Aberdeen’s Emeli Sandé got her break via a shortlisted spot for a showcase in Soho, which introduced her to producer/writer Shahid Khan, aka Naughty Boy, and resulted in a publishing deal when she was just sixteen. Having turned down a major label recording contract in favour of finishing her academic studies, she supplemented her student income while at college by performing jazz standards on piano in hotels around Glasgow. But the lure of doing music full-time became too strong as she got older and she left her degree course in clinical neuroscience after more than four years of studying to pursue her dream career.
Emeli’s passion for timeless, classical pop and edgier urban sounds give her songs a strong crossover potential. She’s been courted by emcees such as Tinie Tempah, Professor Green and Chipmunk (she had a hand in ‘Diamond Rings’, his first top ten single), as well as mainstream power-pop singers Leona Lewis, Christina Aguilera and Cheryl Cole. Her solo material bridges both of these worlds, with striking, emotive vocals and bold arrangements that meld contemporary beats with subtle orchestral elements. This thrilling, soulful sound is captured nicely on her debut single, ‘Heaven’, out next week on EMI.
Wears The Trousers caught up with Emeli to talk about her beloved cello, the strong, artistic women she’s inspired by and her idea of the perfect afterlife.
* * *
Tell us about your favourite instrument
My cello! She’s called Joan, I bought her in Soho and will love her forever.
Who was your first crush, and did you ever confess?
My first crush was on a very eccentric boy called Tom. I did finally confess after years of speculation and we kissed at our high school leavers’ party!
If we gave you an elephant, where would you hide it?
In my small town in Scotland, probably at the campsite.
What’s the worst job you’ve ever worked and what was so bad about it?
I worked as a perfume girl in Boots. I was awful; I didn’t sell anything and was politely asked not to come back.
What’s your biggest fear?
Do you have an instrument you’d still like to learn?
Well I only started the cello around 6 months ago. It doesn’t make the sound I want yet but I’m trying hard!
What’s been the best moment of your career so far?
Supporting Alicia Keys at the Royal Albert Hall was just incredible!
How would you define your personal politics?
What would you be if you weren’t a musician?
I would have been a doctor; I studied medicine for four years. I would have loved to specialise in neurology.
What would you tell your teenage self if you could go back in time?
Things will get better, believe in yourself.
What’s your favourite poem and how much of it can you recite from memory?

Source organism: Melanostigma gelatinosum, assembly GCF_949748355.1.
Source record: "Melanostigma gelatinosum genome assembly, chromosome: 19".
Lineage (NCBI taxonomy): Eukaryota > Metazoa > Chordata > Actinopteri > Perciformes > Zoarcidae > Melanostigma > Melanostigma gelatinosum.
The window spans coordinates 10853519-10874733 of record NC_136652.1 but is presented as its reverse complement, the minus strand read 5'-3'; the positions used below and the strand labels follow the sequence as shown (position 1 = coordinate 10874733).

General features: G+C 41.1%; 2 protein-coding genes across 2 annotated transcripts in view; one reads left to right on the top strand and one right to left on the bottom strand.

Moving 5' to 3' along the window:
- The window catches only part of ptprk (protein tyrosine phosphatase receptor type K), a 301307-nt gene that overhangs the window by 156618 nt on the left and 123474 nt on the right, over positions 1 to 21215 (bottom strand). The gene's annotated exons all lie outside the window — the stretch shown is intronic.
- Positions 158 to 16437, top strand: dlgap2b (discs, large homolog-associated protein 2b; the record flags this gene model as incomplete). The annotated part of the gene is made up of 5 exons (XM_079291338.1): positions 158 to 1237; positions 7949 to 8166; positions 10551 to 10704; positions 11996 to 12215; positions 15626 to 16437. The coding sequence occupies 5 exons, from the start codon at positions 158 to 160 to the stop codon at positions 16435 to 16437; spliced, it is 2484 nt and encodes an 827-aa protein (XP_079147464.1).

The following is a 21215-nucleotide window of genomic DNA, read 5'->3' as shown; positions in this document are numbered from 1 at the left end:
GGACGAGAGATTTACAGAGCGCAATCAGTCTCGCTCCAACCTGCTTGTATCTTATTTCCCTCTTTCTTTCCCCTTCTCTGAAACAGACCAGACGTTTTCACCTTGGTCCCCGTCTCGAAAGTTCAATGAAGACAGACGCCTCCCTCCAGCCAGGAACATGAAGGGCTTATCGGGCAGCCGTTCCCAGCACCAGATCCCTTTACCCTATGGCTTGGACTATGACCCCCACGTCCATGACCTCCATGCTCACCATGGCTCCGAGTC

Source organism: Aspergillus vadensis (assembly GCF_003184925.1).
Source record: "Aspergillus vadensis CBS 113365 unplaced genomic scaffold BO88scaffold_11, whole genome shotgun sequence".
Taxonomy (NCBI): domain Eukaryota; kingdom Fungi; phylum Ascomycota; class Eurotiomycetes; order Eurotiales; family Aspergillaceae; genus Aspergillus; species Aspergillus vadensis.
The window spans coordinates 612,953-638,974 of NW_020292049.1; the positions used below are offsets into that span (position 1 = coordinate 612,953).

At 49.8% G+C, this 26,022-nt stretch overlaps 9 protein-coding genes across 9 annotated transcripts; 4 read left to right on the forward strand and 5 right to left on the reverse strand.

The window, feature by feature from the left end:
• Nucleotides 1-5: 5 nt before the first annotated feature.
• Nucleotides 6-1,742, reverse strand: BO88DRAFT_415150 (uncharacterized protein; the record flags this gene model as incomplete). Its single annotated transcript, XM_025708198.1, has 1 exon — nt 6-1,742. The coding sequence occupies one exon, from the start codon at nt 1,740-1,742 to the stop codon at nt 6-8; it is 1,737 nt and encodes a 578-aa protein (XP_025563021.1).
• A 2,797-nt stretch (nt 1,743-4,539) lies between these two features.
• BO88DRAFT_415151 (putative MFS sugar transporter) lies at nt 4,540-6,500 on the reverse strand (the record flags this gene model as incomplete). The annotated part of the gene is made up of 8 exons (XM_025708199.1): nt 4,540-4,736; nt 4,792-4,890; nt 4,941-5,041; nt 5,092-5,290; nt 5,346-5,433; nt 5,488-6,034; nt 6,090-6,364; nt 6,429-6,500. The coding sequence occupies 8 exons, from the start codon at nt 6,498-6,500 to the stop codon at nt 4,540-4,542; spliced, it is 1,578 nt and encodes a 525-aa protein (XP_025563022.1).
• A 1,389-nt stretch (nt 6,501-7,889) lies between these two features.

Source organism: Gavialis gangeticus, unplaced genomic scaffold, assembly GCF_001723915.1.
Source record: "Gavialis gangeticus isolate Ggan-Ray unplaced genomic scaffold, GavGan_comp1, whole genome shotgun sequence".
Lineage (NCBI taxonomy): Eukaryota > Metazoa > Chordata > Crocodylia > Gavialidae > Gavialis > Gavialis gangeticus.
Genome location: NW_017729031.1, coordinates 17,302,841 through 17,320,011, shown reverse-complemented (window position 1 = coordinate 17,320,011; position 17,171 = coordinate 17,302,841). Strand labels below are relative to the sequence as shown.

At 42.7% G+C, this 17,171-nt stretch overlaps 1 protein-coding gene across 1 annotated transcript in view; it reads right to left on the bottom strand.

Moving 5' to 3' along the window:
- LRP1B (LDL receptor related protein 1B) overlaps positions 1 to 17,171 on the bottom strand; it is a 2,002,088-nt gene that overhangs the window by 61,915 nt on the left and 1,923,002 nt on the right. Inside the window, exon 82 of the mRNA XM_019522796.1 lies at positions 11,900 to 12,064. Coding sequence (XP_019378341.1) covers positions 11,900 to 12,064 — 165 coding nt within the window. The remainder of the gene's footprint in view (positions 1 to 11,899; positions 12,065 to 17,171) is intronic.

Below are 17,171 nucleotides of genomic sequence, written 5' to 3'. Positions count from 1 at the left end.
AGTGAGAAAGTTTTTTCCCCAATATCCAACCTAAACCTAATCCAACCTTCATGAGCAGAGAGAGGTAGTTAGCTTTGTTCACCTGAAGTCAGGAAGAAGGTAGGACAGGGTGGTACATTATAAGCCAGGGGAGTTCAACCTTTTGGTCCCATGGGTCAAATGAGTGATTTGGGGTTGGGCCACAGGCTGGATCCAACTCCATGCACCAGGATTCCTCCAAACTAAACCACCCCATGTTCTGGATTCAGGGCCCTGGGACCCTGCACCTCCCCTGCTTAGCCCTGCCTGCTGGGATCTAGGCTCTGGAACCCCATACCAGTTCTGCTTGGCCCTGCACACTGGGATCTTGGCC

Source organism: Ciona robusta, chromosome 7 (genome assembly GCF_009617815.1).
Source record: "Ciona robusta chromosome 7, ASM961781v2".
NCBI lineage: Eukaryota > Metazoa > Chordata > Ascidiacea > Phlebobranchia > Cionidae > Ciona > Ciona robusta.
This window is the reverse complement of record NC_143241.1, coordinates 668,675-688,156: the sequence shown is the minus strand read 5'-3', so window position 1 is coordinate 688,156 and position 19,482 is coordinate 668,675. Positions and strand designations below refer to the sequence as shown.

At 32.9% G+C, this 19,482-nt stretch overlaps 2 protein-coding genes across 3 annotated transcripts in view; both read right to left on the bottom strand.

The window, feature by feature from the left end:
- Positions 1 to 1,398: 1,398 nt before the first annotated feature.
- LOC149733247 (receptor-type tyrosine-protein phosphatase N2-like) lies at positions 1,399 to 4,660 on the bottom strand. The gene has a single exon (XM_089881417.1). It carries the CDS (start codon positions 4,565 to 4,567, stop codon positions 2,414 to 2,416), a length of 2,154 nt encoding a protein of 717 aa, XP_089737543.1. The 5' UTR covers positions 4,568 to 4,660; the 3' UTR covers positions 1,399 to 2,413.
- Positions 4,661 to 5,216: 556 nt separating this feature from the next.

I love ‘Vinegar’ by Roger McGough. It’s so simple but so beautiful. I can recite all seven lines of it!
I feel like a priest
in a fish & chip queue
as the vinegar runs through
how nice it would be
to buy supper for two”
What’s your favourite joke or quote?
“Writing comes easier if you have something to say” – Sholem Asch.
What’s the first material possession you would rescue in a fire?
JOAN! My cello. If I had more muscle it would be Iris (my piano).
Name the last good book you read and tell us how it affected you.
I’ve read it a hundred times but I recently re-read A Room Of One’s Own by Virginia Woolf and this time it affected me on a much deeper level because I’m older and I’ve experienced being a woman in both the medical and musical industries.
Are you a dog or a cat person?
Cats all the way!
What are your biggest obstacles as a musician?
Always trying to improve and to find the perfect lyric, also trying to get everyone to believe “This is a good idea, trust me!”
What are your views on feminism?
That it has changed the world. It was and still is necessary.
Which women have most inspired you?
Jacqueline du Pré, Frida Kahlo and Nina Simone. All these women put their art first and exposed themselves entirely through it. They were completely unapologetic of who they were and were all masters of their trade. They created art which will inspire generations!
If you were to be remembered by just one of your songs, which would it be?
I have a song called ‘Clown’. I think, line for line, it sums my life up.
What have you done today to make you feel proud?
I said no to the dessert, even when they had trifle!
How are you most likely to die? What would you want written on your headstone?
I think my death will be ironic, like hit by an ambulance or something. My headstone should read “Oh heaven”.
What’s in your pockets right now?
Three pounds in change, iPhone, four biros, lots of receipts
Do you have a tattoo?
Yes I have many! My newest one is on the back of my neck. It says “Did our last castle look like this?”The idea stemmed from a fascinating conversation I had about people you are certain you’ve loved and created with in a past life.
Describe your vision of the afterlife.
Every evening there is a recital – Nina Simone on piano and Jacqueline du Pré on cello – with lots of wine.
* * *
‘Heaven’ is out August 15 on limited editon 7″ vinyl, available to pre-order now, and as a five-track digital EP featuring two acoustic songs plus live and instrumental versions of ‘Heaven’. Keep up with Emeli on Facebook.
Tagged emeli sande